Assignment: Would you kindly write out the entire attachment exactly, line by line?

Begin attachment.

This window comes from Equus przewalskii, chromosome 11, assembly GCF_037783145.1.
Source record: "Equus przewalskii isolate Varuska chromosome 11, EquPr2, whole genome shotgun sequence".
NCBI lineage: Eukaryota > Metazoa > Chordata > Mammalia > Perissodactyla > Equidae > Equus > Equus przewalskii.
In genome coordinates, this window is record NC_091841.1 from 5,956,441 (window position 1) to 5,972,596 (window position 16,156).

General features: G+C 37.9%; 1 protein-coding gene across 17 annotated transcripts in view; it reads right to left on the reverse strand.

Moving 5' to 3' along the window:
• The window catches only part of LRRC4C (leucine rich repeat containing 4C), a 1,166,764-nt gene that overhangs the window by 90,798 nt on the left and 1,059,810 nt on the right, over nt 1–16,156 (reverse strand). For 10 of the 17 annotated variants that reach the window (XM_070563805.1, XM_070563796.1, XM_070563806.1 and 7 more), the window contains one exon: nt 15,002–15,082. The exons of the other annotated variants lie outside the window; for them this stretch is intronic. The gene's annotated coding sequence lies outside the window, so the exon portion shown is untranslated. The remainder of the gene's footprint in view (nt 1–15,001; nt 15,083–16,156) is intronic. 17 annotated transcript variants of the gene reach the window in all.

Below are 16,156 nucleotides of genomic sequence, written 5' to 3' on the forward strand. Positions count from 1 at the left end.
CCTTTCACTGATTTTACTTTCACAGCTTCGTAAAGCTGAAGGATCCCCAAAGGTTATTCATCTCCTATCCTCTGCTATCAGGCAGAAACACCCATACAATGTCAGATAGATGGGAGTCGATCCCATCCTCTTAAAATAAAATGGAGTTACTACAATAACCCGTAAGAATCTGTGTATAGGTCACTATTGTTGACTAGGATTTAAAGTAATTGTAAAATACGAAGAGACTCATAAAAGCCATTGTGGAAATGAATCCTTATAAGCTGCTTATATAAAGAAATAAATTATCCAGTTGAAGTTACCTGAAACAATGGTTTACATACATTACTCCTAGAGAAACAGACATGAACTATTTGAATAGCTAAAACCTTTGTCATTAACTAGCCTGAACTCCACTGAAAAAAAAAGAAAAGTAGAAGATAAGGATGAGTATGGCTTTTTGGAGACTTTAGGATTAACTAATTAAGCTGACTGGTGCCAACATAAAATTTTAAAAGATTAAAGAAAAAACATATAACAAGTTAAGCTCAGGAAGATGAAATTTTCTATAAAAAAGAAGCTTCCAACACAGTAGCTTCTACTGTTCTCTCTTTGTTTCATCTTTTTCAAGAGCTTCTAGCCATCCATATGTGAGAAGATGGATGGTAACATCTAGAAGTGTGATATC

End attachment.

This window comes from Equus przewalskii, chromosome 11, assembly GCF_037783145.1.
Source record: "Equus przewalskii isolate Varuska chromosome 11, EquPr2, whole genome shotgun sequence".
NCBI lineage: Eukaryota > Metazoa > Chordata > Mammalia > Perissodactyla > Equidae > Equus > Equus przewalskii.
In genome coordinates, this window is record NC_091841.1 from 5,956,441 (window position 1) to 5,972,596 (window position 16,156).

General features: G+C 37.9%; 1 protein-coding gene across 17 annotated transcripts in view; it reads right to left on the reverse strand.

Moving 5' to 3' along the window:
• The window catches only part of LRRC4C (leucine rich repeat containing 4C), a 1,166,764-nt gene that overhangs the window by 90,798 nt on the left and 1,059,810 nt on the right, over nt 1–16,156 (reverse strand). For 10 of the 17 annotated variants that reach the window (XM_070563805.1, XM_070563796.1, XM_070563806.1 and 7 more), the window contains one exon: nt 15,002–15,082. The exons of the other annotated variants lie outside the window; for them this stretch is intronic. The gene's annotated coding sequence lies outside the window, so the exon portion shown is untranslated. The remainder of the gene's footprint in view (nt 1–15,001; nt 15,083–16,156) is intronic. 17 annotated transcript variants of the gene reach the window in all.

Below are 16,156 nucleotides of genomic sequence, written 5' to 3' on the forward strand. Positions count from 1 at the left end.
CCTTTCACTGATTTTACTTTCACAGCTTCGTAAAGCTGAAGGATCCCCAAAGGTTATTCATCTCCTATCCTCTGCTATCAGGCAGAAACACCCATACAATGTCAGATAGATGGGAGTCGATCCCATCCTCTTAAAATAAAATGGAGTTACTACAATAACCCGTAAGAATCTGTGTATAGGTCACTATTGTTGACTAGGATTTAAAGTAATTGTAAAATACGAAGAGACTCATAAAAGCCATTGTGGAAATGAATCCTTATAAGCTGCTTATATAAAGAAATAAATTATCCAGTTGAAGTTACCTGAAACAATGGTTTACATACATTACTCCTAGAGAAACAGACATGAACTATTTGAATAGCTAAAACCTTTGTCATTAACTAGCCTGAACTCCACTGAAAAAAAAAGAAAAGTAGAAGATAAGGATGAGTATGGCTTTTTGGAGACTTTAGGATTAACTAATTAAGCTGACTGGTGCCAACATAAAATTTTAAAAGATTAAAGAAAAAACATATAACAAGTTAAGCTCAGGAAGATGAAATTTTCTATAAAAAAGAAGCTTCCAACACAGTAGCTTCTACTGTTCTCTCTTTGTTTCATCTTTTTCAAGAGCTTCTAGCCATCCATATGTGAGAAGATGGATGGTAACATCTAGAAGTGTGATATC